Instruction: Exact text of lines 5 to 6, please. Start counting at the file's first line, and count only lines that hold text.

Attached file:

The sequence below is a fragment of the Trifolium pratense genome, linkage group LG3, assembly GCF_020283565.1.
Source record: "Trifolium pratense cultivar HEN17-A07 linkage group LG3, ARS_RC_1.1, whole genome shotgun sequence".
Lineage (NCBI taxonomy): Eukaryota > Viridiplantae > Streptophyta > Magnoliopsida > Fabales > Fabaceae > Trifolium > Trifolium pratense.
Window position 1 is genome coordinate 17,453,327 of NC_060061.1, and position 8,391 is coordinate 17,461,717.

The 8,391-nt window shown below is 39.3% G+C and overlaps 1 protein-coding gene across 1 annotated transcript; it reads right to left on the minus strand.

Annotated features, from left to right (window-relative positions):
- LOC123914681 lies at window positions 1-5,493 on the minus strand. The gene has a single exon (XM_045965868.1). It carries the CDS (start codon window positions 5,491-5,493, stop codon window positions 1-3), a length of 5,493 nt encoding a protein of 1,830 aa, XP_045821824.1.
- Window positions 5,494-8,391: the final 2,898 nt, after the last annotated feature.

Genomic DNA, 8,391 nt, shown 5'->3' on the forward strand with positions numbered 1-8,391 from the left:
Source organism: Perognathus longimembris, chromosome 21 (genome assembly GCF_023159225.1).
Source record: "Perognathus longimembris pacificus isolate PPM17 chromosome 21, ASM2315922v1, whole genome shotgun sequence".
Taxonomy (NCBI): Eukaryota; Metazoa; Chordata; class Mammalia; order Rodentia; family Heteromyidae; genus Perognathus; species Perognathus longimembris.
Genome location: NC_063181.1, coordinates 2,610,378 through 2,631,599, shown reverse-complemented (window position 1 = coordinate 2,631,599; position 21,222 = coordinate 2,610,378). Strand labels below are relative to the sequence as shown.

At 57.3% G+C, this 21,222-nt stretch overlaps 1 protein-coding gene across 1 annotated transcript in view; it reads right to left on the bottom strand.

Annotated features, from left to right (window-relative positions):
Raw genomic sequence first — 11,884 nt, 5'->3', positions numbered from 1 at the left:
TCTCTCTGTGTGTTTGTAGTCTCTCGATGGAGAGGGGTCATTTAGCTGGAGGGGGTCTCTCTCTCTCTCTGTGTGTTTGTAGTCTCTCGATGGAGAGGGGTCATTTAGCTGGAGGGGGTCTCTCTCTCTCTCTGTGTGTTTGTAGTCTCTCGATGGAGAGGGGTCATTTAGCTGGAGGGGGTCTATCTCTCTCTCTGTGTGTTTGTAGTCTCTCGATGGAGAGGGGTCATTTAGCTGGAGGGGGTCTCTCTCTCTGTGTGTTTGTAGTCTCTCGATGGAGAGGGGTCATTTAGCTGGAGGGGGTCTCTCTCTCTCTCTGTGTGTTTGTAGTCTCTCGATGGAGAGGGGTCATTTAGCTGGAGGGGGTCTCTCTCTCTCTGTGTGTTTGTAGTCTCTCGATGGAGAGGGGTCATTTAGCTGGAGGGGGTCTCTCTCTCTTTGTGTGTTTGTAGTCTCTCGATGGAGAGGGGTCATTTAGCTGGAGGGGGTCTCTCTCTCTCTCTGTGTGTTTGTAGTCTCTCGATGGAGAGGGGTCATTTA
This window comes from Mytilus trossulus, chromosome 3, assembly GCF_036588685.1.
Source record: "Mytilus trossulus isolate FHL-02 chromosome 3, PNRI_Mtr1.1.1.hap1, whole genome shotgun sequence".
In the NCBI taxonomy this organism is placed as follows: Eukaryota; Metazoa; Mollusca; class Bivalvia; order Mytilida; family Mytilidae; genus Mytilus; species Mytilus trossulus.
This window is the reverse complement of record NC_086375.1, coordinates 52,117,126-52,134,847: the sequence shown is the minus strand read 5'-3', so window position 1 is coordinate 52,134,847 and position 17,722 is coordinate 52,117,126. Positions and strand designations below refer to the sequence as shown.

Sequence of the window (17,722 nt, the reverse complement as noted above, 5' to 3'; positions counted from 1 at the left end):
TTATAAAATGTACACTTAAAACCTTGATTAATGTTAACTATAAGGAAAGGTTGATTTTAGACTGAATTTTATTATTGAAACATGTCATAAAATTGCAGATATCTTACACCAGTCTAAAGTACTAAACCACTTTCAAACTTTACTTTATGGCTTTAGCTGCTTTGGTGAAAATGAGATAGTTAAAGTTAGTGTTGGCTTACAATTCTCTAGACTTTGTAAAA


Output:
The 8,391-nt window shown below is 39.3% G+C and overlaps 1 protein-coding gene across 1 annotated transcript; it reads right to left on the minus strand.

Annotated features, from left to right (window-relative positions):